ON OUR WEBSITE: We bring to you an interview with architect Silvia Ullmayer in her Hackney home – which she shares with her architect partner Allan Sylvester and two daughters. They called their home ‘In-between’, a joint effort between Silvia, Allan and friends. Freshly graduated ten years ago, they found themselves too poor and unable to afford anything but unreasonably small quarters. Among the increasingly expensive London housing market, In-between sets an example — that finding and building one’s home is made possible through persistence and imagination. Thanks to our London correspondent, Henrietta Zeffert for the images and the interview; as well as to Karoline Mayer and Killian O’Sullivan for additional images.
ON OUR WEBSITE:Tim Rileyfrom Property Collectives enlightens us on the emerging age of ‘The Internet of Things’. This future will shift how people consume and control their energy usage; as easy as signing in to Instagram! Recent advancements in media and communications technology have enabled smarter appliances that can be switched on or off and managed via the web. Such technology will enable households to make smarter choices, as sustainable and more efficient ways of living will become more visible. Power to the people! Thanks to Tim for sharing his knowledge with us andMarc Martinfor providing the illustration.
Wild imagery are sweeping through our imagination thanks to Esther Nienhuis.
A desire to be elsewhere is the central theme of my work. In the series called Saudade, I represent this boundary as a physical one. A view is shown from behind the rain-covered or sun-lit windscreen of a car. Thick drops dance over the screen or are smashed against the side, swept away by the wipers. The film of water and the reflection of the sun on the otherwise invisible glass partly deform the view. This perturbing layer is always present, in between here and elsewhere. The screen uncovers the world that is longed for and excludes it at the same time.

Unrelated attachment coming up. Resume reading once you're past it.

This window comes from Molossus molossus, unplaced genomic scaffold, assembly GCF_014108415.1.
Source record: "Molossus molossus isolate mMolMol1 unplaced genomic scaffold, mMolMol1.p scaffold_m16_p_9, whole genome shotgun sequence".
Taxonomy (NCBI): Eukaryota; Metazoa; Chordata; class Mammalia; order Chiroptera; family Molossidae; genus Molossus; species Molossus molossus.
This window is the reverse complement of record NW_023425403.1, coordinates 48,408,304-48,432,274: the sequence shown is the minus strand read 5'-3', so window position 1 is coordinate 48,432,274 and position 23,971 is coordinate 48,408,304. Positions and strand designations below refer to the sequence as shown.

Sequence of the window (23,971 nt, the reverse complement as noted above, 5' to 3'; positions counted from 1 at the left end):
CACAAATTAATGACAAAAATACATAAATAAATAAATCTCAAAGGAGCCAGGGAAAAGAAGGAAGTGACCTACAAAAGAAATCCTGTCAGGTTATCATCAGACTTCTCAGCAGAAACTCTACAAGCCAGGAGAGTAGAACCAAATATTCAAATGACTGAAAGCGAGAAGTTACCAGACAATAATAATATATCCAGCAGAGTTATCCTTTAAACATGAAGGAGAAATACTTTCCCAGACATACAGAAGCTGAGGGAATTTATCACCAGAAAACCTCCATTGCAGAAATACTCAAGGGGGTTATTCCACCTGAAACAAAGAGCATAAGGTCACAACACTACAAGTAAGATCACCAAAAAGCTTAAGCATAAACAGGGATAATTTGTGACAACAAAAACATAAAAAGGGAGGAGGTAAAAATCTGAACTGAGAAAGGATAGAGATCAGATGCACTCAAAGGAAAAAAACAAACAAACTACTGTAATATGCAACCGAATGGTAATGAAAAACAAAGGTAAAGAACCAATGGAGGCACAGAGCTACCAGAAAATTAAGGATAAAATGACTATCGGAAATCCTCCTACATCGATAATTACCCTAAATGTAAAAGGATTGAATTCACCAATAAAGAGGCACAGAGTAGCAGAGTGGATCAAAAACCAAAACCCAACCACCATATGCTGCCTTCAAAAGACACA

Danish-Icelandic artist Olafur Eliasson has made a poetic filmic piece called ’Your Embodied Garden.’ Olafur’s inspiration came from a visit to a scholar’s garden in Suzhou, China. The limited parameters made him reflect on how the garden framed his observation and therefore his understanding of himself within it. In collaboration with his choreographer, Steen Koerner, the film documents how the body moves in response to the garden — directing us to reflect on how our lives are a result of the force of nature. Film stills courtesy of Studio Olafur Eliasson.
ON OUR WEBSITE: Ah MUJI, hurry up and open in Melbourne! Leon Goh profiles the understated collectivism of the Japanese masters of ‘no design design’ through the framework of their recent Found MUJI project. Photos of the Found MUJI publication pages (edited by Naoto Fukusawa) by Eugenia Lim.
Beautiful video installation works by Rebeca Mendez. Take us to these landscapes!
FABIAN BÜRGYwas born in 1980 in Switzerland where he still lives and works as a Sculptor and Independent Digital Creative. His diverse and playful artistic practice, which includes sculpture, installation and digital imaging, explores the aesthetic of things through random encounters of materials, misplaced situations and spatial relationships.
ON OUR WEBSITE: Georgia Nowak sails back to the remote Fogo Island, in the Newfoundland region of Canada for our second LESS IS MORE instalment on the exquisite artist studios by Saunders Architecture. A secular and spiritual work space for visiting artists, the 28.5 sqm Bridge Studio overlooks an inland pond – the perfect spot for inward and outward contemplation. Photos by Bent Rene Synnevag.
ON OUR WEBSITE:Hong Kong is one of the densest, most vertical metropolises in the world – green land and fresh produce is not easy to come by. Joanna Kawecki speaks with Michael Leung, the quiet creative powerhouse behind urban beekeeping/design collective HK Honey,revolutionising the rooftops one hive at a time. Photos by HK Honey, Glenn Eugen Ellingsen and Kiku Ohe. Many thanks to our pals at Ala Champfestwho originally published this interview in their Issue #7.